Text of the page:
Are You Actively Listening With Focus?
Are You Actively Listening?
“No Way!…I’m not paying for that! It’s not what I wanted — did you even listen to me when I was telling you what I want?”
Ever have a customer say that to you when you were supposed to be providing great service? Are you actively listening? Perhaps you are just listening. How do you know the difference?
Q: I’m trying to figure out why I can’t seem to get on the same page as some of my customers. They tell me something and I think I understand what’s expected, but I always seem to be a little off the mark. I usually save the situation, but what a waste of time! What can I do to make sure I’m really getting what the customer’s telling me?
A: Time for some soul searching, my friend. Are you actively listening? Did you know that actively listening is one of the truly most important skills that you can develop if you want to be successful in any venture you take on, including career advancement? And the good news is– it can be developed. Of course, like any other skill, practice and conscious effort make all the difference.
Are you actively listening? — What do others think?
So let’s just say, for discussions’ sake, that you’re ready and willing to put the effort into developing your listening skills. Where oh where do you begin? First, think about how you might be perceived by others. I know that may seem like it’s not related, but trust me and stick with me. Ask yourself if you come across to others or have openly been accused of being:
- Don’t care
- Don’t value others
- Too busy
- You have selective hearing
These aren’t just casual accusations, most likely.
These are actually very real signs that you’re not a good listener.
Here are some other things to look for as signs of poor listening skills
When you’re interacting with your customers, or your manager, or your staff, or even your co-workers, do you:
- Cut people off and finish their sentences if they hesitate
- Interrupt to make a statement or give a solution or decision
- Fail to learn much from interactions with others
- Appear not to listen or are too busy trying to think up your own response
- Often miss the point someone is trying to make
- Listen to some groups or some people and not to others
- You try to restate a point you think someone is making, but you’re not correct
Developing the skill of actively listening
Now that you feel raked over the coals, (sorry folks) let’s go over the techniques you can use to improve your listening abilities. You probably already know the usual things like:
- Don’t interrupt
- Listen for underlying meanings
- Be accepting of other people views
- And be able to paraphrase
Those are the easy and most commonly taught suggestions.
Here are 3 more things to practice and focus on when you’re having conversations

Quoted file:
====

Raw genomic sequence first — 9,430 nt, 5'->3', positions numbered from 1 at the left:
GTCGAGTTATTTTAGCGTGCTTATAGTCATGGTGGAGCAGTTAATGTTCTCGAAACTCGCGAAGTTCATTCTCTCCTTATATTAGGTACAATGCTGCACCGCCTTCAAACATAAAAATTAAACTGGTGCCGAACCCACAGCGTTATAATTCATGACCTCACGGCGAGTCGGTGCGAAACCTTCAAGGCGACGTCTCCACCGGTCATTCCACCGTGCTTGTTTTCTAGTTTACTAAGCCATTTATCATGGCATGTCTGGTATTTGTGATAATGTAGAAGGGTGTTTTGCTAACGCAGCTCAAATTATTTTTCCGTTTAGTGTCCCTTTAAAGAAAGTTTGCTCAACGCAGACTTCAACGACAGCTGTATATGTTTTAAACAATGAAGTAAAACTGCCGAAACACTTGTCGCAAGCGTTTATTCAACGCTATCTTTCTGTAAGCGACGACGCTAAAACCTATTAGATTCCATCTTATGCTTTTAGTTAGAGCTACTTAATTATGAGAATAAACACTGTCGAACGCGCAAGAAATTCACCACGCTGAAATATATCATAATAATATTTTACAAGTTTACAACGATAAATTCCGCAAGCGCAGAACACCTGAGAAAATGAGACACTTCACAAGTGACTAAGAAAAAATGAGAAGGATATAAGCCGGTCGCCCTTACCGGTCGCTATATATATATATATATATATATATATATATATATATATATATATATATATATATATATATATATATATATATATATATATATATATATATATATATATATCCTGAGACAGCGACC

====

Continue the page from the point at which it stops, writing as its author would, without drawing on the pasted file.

And remember, most of us need to learn how to actively listen when we really don’t want to. Are you actively listening when you want to, when you’re super interested or even when you really, really have to? You probably are because it is usually a lot easier to actively listen in those situations. The other important thing to keep in mind is that just because we actively listen to someone, doesn’t mean we accept or agree with them. It just means we are listening.
Figure out why you’re not actively listening. Is it because you don’t know how? Doubtful. Is it because you don’t do it with anyone? Maybe. Is it because you listen really well with some people, a little bit with others and not at all with still more people? Ah ha! I bet that’s it. Are you actively listening to your mom, your best friend, your mentor, even the cops (well, hopefully!). So, your problem is this—you turn it on and off when you want to, even though it’s subconscious. So, FOCUS! Be deliberate and work on catching yourself when you start to drift off.
If you’re having trouble understanding what you’re hearing, ask more questions. Great listeners ask tons of questions to make sure they get a good understanding. Make sure the questions you ask are probing and clarifying questions. Then, ask confirming questions such as “Is this what you’re saying?” If you struggle with this, try asking just one more question than you do now and each time, ask one more question. Eventually, it will feel more natural to you and people will know that you really are actively listening to them.
Are you actively listening or are too busy judging instead? Hmmm, we all do that at times, but it’s not a good thing to do when someone is trying to explain something. Listen to people you don’t like. Pay attention and give them an opportunity to share their thoughts and opinions. Ask yourself, what do other people who like them see in them? What are their strengths? Do you have any common interests? Talk less and ask more questions to give them a second chance. Don’t judge their motives and intentions—do that later.
Not sure if you really need to work on your listening skills? Ask someone you really trust what it is you do when they think you are not listening. Ask them to point it out to you next time they believe you are not actively listening and work on eliminating those behaviors. Practice is the key to success in beefing up your listening skills. Before you know it, you and your customers WILL be on the same page when it comes to understanding what they are expecting. You can do it!
Let me leave you with this quote from Calvin Coolidge, the 30th President of the United States:
“No man has ever listened himself out of a job.”
So, are YOU actively listening? We ask you, what’s the worst situation you’ve found yourself in because you weren’t listening fully?
Come over to our Facebook page and tell us all about it and share the lesson you learned from that experience.